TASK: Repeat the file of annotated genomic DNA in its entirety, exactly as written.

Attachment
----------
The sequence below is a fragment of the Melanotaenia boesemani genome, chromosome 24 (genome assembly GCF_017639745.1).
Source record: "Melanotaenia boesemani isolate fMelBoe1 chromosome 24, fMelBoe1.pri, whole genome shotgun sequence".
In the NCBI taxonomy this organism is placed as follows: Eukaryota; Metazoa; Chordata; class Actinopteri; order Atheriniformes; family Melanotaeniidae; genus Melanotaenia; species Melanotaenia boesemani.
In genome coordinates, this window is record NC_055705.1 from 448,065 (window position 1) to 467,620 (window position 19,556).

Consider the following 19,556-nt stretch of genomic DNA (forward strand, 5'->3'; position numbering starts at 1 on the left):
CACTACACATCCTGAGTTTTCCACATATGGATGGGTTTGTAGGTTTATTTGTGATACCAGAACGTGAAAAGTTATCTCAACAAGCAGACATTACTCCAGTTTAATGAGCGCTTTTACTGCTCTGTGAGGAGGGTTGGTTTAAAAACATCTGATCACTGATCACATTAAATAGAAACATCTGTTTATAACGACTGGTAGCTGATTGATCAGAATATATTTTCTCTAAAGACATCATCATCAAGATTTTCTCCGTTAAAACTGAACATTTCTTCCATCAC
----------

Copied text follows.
The sequence below is a fragment of the Melanotaenia boesemani genome, chromosome 24 (genome assembly GCF_017639745.1).
Source record: "Melanotaenia boesemani isolate fMelBoe1 chromosome 24, fMelBoe1.pri, whole genome shotgun sequence".
In the NCBI taxonomy this organism is placed as follows: Eukaryota; Metazoa; Chordata; class Actinopteri; order Atheriniformes; family Melanotaeniidae; genus Melanotaenia; species Melanotaenia boesemani.
In genome coordinates, this window is record NC_055705.1 from 448,065 (window position 1) to 467,620 (window position 19,556).

Consider the following 19,556-nt stretch of genomic DNA (forward strand, 5'->3'; position numbering starts at 1 on the left):
CACTACACATCCTGAGTTTTCCACATATGGATGGGTTTGTAGGTTTATTTGTGATACCAGAACGTGAAAAGTTATCTCAACAAGCAGACATTACTCCAGTTTAATGAGCGCTTTTACTGCTCTGTGAGGAGGGTTGGTTTAAAAACATCTGATCACTGATCACATTAAATAGAAACATCTGTTTATAACGACTGGTAGCTGATTGATCAGAATATATTTTCTCTAAAGACATCATCATCAAGATTTTCTCCGTTAAAACTGAACATTTCTTCCATCAC